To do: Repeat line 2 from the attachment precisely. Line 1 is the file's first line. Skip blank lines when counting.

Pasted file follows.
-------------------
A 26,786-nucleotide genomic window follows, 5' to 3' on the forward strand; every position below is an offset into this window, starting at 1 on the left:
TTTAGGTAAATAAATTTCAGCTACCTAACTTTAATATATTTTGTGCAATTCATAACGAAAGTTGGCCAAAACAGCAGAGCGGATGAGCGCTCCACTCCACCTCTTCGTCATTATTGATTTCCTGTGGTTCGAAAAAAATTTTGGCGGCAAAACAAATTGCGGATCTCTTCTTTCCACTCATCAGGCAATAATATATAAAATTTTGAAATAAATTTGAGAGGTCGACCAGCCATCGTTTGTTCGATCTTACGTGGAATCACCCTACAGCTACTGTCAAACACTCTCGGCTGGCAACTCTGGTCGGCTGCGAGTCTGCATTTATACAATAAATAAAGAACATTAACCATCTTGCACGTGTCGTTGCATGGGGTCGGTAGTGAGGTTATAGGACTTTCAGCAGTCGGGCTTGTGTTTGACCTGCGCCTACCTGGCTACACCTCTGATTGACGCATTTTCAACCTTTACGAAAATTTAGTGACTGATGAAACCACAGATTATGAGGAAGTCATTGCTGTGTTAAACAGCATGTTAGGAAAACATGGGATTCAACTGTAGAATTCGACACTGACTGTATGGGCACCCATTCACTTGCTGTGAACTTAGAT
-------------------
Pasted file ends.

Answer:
TTTAGGTAAATAAATTTCAGCTACCTAACTTTAATATATTTTGTGCAATTCATAACGAAAGTTGGCCAAAACAGCAGAGCGGATGAGCGCTCCACTCCACCTCTTCGTCATTATTGATTTCCTGTGGTTCGAAAAAAATTTTGGCGGCAAAACAAATTGCGGATCTCTTCTTTCCACTCATCAGGCAATAATATATAAAATTTTGAAATAAATTTGAGAGGTCGACCAGCCATCGTTTGTTCGATCTTACGTGGAATCACCCTACAGCTACTGTCAAACACTCTCGGCTGGCAACTCTGGTCGGCTGCGAGTCTGCATTTATACAATAAATAAAGAACATTAACCATCTTGCACGTGTCGTTGCATGGGGTCGGTAGTGAGGTTATAGGACTTTCAGCAGTCGGGCTTGTGTTTGACCTGCGCCTACCTGGCTACACCTCTGATTGACGCATTTTCAACCTTTACGAAAATTTAGTGACTGATGAAACCACAGATTATGAGGAAGTCATTGCTGTGTTAAACAGCATGTTAGGAAAACATGGGATTCAACTGTAGAATTCGACACTGACTGTATGGGCACCCATTCACTTGCTGTGAACTTAGAT